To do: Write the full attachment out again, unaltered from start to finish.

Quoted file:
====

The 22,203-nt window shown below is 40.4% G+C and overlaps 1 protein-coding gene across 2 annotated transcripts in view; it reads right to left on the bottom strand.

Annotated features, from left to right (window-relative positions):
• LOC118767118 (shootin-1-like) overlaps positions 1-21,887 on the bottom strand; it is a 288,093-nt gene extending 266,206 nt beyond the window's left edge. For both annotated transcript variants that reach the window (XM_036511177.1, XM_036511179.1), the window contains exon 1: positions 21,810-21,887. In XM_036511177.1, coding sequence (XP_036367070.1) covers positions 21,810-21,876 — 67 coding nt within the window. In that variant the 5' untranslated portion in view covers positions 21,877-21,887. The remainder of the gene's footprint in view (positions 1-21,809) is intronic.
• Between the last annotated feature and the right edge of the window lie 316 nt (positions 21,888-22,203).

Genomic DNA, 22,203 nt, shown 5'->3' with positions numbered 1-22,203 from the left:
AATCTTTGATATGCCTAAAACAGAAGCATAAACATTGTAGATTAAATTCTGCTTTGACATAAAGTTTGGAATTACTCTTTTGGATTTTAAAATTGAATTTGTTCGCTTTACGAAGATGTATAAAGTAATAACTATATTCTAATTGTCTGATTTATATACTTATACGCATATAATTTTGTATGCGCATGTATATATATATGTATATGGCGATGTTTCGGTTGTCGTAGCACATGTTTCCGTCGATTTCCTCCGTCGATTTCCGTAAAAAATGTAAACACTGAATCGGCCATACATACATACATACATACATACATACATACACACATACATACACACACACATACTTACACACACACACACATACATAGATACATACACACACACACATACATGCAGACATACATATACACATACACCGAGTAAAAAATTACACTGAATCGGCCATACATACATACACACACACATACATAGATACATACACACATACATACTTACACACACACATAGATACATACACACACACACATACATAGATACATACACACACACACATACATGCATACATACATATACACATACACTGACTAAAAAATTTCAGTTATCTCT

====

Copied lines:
The 22,203-nt window shown below is 40.4% G+C and overlaps 1 protein-coding gene across 2 annotated transcripts in view; it reads right to left on the bottom strand.

Annotated features, from left to right (window-relative positions):
• LOC118767118 (shootin-1-like) overlaps positions 1-21,887 on the bottom strand; it is a 288,093-nt gene extending 266,206 nt beyond the window's left edge. For both annotated transcript variants that reach the window (XM_036511177.1, XM_036511179.1), the window contains exon 1: positions 21,810-21,887. In XM_036511177.1, coding sequence (XP_036367070.1) covers positions 21,810-21,876 — 67 coding nt within the window. In that variant the 5' untranslated portion in view covers positions 21,877-21,887. The remainder of the gene's footprint in view (positions 1-21,809) is intronic.
• Between the last annotated feature and the right edge of the window lie 316 nt (positions 21,888-22,203).

Genomic DNA, 22,203 nt, shown 5'->3' with positions numbered 1-22,203 from the left:
AATCTTTGATATGCCTAAAACAGAAGCATAAACATTGTAGATTAAATTCTGCTTTGACATAAAGTTTGGAATTACTCTTTTGGATTTTAAAATTGAATTTGTTCGCTTTACGAAGATGTATAAAGTAATAACTATATTCTAATTGTCTGATTTATATACTTATACGCATATAATTTTGTATGCGCATGTATATATATATGTATATGGCGATGTTTCGGTTGTCGTAGCACATGTTTCCGTCGATTTCCTCCGTCGATTTCCGTAAAAAATGTAAACACTGAATCGGCCATACATACATACATACATACATACATACATACACACATACATACACACACACATACTTACACACACACACACATACATAGATACATACACACACACACATACATGCAGACATACATATACACATACACCGAGTAAAAAATTACACTGAATCGGCCATACATACATACACACACACATACATAGATACATACACACATACATACTTACACACACACATAGATACATACACACACACACATACATAGATACATACACACACACACATACATGCATACATACATATACACATACACTGACTAAAAAATTTCAGTTATCTCT